Bulls do not always get the necessary attention in preparation for the breeding season. The importance of the genetic contribution to the herd, the costs associated in the buying of quality bulls, and the necessity to optimize reproduction, forces us to attend to the well being and preparation of bulls to be performance ready!
The following areas should get the necessary attention:
1. Body Condition Score (BCS)
The body condition of the bull leading up to and during the breeding season, is just as important as that of the cow. During the breeding season, bulls' grazing time is limited and they spend a lot of energy which drain their reserves. If the bull's condition is not optimal at the start of the breeding season, it will adversely affect his ability to work, as well as their fertility - especially with a 3 month breeding season. (Figure 1)
Figure 1. Bull too lean
It is therefore important to evaluate the condition of the bulls at least 8 weeks before the start of the breeding season and make adjustments in their nutrition if necessary. A condition score of 3 (out of 5), that builds up to at least 3.5 to a maximum of 4 at the start of the breeding season is desired. (Figure 2)
Figure 2. Optimal condition
Beware of giving bulls too much high-energy concentrate in the run-up to the breeding season. This can lead to the accumulation of fat at the neck of the scrotum, which is detrimental to fertility.
New bulls should preferably not be bought less than 60 days before the start breeding season. Bulls bought at auctions are usually in a very good condition (4+) (Figure 3). These bulls' supplementation must be gradually reduced over a period of at least 4-6 weeks to a BCS of not more than 4. If bulls lose condition too quickly, they can become weak and infertile during the breeding season. If the bulls are joined in an “auction” condition, they will most likely "fall apart" as they go from a concentrate based diet (in preparing them for the auction), to a roughage based diet (veldt / crop residues) on the farm.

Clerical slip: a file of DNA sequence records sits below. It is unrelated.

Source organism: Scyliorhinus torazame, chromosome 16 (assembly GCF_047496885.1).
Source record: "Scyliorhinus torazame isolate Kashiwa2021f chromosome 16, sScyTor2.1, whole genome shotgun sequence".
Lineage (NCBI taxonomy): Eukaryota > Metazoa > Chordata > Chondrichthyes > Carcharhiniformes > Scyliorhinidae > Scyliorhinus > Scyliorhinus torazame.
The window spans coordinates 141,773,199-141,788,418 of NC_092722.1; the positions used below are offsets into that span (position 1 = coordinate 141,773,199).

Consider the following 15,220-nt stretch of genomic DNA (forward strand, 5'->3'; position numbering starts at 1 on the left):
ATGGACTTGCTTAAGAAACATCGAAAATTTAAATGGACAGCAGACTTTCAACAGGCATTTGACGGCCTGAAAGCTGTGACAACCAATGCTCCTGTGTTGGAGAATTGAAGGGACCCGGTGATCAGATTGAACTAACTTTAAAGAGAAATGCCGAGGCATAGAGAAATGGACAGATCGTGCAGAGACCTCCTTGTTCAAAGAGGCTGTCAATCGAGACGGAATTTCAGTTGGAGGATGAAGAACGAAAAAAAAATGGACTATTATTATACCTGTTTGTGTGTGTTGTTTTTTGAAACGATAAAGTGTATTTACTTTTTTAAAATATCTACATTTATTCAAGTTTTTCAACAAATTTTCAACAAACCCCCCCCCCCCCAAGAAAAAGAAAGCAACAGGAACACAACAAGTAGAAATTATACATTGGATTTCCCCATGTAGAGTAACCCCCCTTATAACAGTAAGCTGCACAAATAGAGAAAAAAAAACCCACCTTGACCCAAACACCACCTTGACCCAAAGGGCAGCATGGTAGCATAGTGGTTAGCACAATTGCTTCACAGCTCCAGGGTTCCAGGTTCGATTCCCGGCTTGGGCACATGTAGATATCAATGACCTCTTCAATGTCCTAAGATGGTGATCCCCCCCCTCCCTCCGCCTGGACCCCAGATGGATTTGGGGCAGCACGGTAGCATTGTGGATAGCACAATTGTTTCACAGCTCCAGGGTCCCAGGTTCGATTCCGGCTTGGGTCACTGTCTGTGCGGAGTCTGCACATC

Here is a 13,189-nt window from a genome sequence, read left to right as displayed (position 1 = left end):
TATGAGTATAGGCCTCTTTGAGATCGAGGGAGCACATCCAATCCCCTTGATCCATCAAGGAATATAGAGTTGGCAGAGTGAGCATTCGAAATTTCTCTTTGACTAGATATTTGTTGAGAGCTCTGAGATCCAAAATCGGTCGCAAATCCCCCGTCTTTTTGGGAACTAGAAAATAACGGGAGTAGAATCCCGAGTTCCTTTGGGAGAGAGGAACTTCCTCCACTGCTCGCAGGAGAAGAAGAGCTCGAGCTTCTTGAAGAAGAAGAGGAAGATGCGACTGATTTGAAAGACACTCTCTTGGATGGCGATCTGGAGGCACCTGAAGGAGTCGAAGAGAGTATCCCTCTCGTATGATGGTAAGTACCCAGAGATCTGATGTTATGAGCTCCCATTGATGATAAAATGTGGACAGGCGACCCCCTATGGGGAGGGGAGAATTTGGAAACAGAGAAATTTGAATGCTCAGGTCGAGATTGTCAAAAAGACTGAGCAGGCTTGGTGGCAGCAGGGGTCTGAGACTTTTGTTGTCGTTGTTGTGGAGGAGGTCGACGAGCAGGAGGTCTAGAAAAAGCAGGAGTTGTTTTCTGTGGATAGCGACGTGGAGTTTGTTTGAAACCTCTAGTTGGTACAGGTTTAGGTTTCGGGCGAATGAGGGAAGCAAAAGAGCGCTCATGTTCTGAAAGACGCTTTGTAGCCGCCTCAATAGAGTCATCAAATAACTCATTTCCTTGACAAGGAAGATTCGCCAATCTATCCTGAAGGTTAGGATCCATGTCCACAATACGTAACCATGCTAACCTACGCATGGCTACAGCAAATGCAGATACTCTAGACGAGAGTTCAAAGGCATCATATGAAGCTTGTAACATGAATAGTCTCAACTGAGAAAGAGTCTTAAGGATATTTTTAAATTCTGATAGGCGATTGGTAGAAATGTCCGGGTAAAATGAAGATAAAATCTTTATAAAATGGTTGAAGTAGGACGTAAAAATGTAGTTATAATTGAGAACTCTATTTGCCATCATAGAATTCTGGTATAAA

Figure 3. Over conditioned
Consult with a nutritionist on the best options for the specific circumstances if bulls’ condition need to be increased or decreased.
2. Breeding soundness
There is much more to “breeding soundness” than just “fertility”. Breeding soundness includes:
2.1 Anatomy - the following must be inspected/evaluated:
Figure 5. Scrotum circumference
Figure 4. Good sheath & scrotum
2.2 Libido - the bull should be “interested” in the cows
2.3 Diseases - bulls should be tested on a regular basis and be free of (venereal) diseases like trichomoniasis and vibriosis. Newly bought bulls should be tested to be BVD PI negative.
2.4 Semen quality and quantity. The evaluation of semen should include the following analysis / measurements:
3.1 Modified ”live” vaccines -
Vaccination of live vaccines should be completed at least 60 days before the start of the breeding season as they can induce a fever reaction that could be detrimental to fertility. Vaccines that should be avoided includes:
3.2 Inactivated (“dead”) vaccines -
Can / should be given closer to the breeding season:
4. Trace minerals
Trace minerals plays an important role in bull fertility, especially Zn, Mn,Cu and Se. Sperm takes about 61 days to develop into mature sperm. Supplementation before breeding is critical to reduce oxidative stress and optimize semen quality and quantity.
An injectable trace mineral supplement (Multimin) should be given as a TOP UP over and above normal oral supplementation (licks):
5. Parasite control
5.1 Internal parasites:
Internal parasites in cattle are generally seen as “less important”. Although not always as “visible” as with sheep, internal parasites could have a negative effect on the condition and performance of bulls.
Liver fluke in particular, can result in huge economic losses. In addition to all the other essential functions of the liver, it also regulates hormone production - which is critical in this pre-breeding period!
5.2 External parasites:
Treat external parasites (ticks) as and when needed to prevent/reduce the transmission of tick borne diseases and mechanical damage of the scrotum and sheath. A tick burden can also effect negatively the appetite of cattle. Fly control will also reduce irritation that negatively impact on growth and condition.
6. General management
The following general management aspects can optimise the effectiveness of bulls during the breeding season: